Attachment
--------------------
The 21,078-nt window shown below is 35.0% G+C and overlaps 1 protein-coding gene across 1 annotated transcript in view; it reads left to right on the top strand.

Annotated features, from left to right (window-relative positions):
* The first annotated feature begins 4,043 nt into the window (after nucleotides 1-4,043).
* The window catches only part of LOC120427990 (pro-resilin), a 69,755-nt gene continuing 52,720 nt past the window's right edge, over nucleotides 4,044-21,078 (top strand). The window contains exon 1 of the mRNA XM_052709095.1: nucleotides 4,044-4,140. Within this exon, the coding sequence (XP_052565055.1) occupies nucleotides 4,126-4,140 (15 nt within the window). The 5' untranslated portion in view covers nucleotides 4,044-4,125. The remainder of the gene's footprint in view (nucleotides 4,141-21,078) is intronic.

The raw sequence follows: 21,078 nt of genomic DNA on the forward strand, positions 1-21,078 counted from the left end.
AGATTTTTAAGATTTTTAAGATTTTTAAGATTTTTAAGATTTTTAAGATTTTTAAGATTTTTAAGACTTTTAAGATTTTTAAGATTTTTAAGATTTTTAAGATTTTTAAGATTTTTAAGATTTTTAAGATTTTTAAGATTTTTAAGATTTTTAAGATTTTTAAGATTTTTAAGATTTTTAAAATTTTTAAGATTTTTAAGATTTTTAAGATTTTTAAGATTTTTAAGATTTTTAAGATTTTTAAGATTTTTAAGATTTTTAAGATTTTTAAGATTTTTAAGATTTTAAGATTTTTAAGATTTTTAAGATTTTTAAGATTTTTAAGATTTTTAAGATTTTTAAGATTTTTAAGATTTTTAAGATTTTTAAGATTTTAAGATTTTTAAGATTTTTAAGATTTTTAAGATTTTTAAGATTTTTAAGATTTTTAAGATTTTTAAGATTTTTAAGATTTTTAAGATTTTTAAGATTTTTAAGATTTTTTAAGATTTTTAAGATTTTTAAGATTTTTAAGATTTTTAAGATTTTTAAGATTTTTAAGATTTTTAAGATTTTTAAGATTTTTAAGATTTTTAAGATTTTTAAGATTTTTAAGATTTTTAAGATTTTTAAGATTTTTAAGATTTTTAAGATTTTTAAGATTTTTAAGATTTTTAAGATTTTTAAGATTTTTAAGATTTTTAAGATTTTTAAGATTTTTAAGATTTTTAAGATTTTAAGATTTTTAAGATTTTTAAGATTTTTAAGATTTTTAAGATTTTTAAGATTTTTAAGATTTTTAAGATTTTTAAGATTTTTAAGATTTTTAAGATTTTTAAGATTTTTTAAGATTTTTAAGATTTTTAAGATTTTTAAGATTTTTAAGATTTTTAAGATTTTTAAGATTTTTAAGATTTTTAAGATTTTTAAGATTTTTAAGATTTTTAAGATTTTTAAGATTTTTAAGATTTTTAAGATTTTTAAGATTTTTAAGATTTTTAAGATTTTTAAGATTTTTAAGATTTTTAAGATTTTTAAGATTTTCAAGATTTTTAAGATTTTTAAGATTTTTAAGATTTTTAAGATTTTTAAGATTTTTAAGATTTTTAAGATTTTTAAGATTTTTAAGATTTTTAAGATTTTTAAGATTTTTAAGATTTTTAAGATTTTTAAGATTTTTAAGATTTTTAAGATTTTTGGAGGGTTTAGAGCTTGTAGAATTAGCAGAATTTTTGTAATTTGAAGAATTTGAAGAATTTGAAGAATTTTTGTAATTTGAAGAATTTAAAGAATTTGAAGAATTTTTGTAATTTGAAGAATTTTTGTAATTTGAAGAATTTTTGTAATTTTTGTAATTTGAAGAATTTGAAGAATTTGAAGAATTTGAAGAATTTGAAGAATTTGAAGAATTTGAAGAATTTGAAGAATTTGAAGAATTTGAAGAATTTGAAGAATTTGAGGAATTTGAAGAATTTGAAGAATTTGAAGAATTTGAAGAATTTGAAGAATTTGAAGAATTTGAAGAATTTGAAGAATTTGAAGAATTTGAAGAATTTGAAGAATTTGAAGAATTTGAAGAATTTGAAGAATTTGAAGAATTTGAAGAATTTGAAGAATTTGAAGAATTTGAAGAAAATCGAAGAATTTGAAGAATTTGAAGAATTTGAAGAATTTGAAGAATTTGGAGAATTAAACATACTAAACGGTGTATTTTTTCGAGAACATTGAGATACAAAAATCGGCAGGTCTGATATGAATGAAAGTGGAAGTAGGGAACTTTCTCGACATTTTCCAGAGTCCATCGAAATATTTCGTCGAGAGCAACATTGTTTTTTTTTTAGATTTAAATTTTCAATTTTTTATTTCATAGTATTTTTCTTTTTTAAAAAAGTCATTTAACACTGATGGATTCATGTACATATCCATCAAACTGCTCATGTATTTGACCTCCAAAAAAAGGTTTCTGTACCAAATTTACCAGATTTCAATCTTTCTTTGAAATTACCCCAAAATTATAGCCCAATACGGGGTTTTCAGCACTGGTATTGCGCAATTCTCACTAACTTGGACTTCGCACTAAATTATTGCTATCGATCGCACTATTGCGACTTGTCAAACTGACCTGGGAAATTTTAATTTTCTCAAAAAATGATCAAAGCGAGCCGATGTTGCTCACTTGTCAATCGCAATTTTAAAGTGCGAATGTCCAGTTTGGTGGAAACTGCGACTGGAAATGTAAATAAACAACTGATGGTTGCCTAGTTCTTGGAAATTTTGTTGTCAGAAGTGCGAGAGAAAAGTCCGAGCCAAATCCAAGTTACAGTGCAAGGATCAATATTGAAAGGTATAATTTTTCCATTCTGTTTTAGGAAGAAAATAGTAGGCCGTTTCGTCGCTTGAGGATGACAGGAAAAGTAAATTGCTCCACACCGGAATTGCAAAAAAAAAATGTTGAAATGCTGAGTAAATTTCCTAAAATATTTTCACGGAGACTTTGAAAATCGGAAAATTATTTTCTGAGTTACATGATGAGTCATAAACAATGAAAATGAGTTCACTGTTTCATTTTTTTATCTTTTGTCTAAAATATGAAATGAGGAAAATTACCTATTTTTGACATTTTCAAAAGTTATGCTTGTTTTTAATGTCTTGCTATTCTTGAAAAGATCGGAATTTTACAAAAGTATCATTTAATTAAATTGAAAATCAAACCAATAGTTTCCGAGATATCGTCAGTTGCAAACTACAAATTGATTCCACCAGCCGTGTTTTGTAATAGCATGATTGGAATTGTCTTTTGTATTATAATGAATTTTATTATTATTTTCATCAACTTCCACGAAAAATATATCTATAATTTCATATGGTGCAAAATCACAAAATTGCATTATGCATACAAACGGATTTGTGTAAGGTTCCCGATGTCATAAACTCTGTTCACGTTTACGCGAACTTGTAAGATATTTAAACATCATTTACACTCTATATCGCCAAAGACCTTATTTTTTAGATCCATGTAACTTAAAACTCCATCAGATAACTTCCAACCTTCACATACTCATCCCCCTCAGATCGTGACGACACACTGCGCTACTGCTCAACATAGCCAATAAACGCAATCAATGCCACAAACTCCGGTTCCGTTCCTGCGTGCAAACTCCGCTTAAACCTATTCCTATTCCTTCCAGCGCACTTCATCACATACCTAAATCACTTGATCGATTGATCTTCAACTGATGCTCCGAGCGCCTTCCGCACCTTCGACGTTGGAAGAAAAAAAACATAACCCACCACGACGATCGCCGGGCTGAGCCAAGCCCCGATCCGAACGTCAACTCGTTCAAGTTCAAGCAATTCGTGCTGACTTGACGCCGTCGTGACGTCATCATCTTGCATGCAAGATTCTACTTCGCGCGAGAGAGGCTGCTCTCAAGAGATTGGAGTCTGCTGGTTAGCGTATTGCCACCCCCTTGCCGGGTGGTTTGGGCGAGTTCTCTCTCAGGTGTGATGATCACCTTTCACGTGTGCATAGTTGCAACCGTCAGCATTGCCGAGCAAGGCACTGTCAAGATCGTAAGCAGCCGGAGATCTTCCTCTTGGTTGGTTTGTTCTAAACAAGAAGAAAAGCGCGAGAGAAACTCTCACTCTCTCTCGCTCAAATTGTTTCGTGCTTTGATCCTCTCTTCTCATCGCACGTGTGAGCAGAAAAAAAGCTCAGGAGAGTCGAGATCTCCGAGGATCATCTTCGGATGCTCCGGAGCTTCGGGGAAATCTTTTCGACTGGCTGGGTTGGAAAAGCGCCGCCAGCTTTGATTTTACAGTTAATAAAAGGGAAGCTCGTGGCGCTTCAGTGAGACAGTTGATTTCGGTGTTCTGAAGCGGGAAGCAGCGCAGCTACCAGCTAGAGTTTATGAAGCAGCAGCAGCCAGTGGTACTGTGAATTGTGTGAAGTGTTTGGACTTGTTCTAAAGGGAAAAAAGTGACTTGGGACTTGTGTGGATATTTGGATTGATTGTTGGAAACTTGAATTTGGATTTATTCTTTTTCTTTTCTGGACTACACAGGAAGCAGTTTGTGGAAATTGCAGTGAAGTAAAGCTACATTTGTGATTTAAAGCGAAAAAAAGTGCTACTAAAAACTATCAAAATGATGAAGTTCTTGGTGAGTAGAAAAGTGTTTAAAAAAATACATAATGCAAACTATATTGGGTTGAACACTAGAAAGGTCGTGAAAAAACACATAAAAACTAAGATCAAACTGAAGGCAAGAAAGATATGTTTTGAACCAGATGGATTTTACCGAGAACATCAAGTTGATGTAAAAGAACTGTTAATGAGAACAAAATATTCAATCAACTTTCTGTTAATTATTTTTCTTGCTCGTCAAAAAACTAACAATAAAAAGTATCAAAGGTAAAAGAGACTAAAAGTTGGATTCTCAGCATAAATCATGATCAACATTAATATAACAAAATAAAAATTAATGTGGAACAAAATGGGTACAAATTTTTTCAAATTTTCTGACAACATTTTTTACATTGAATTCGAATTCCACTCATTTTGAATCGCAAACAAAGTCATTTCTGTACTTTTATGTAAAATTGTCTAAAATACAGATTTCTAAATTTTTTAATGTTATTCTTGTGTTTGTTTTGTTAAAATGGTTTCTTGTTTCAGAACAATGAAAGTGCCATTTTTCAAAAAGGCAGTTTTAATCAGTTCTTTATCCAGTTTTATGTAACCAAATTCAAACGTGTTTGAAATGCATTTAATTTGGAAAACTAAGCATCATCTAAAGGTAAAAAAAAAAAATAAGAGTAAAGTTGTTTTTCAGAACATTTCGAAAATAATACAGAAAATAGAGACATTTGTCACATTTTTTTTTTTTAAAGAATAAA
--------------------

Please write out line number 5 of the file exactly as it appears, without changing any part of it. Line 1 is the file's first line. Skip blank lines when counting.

The raw sequence follows: 21,078 nt of genomic DNA on the forward strand, positions 1-21,078 counted from the left end.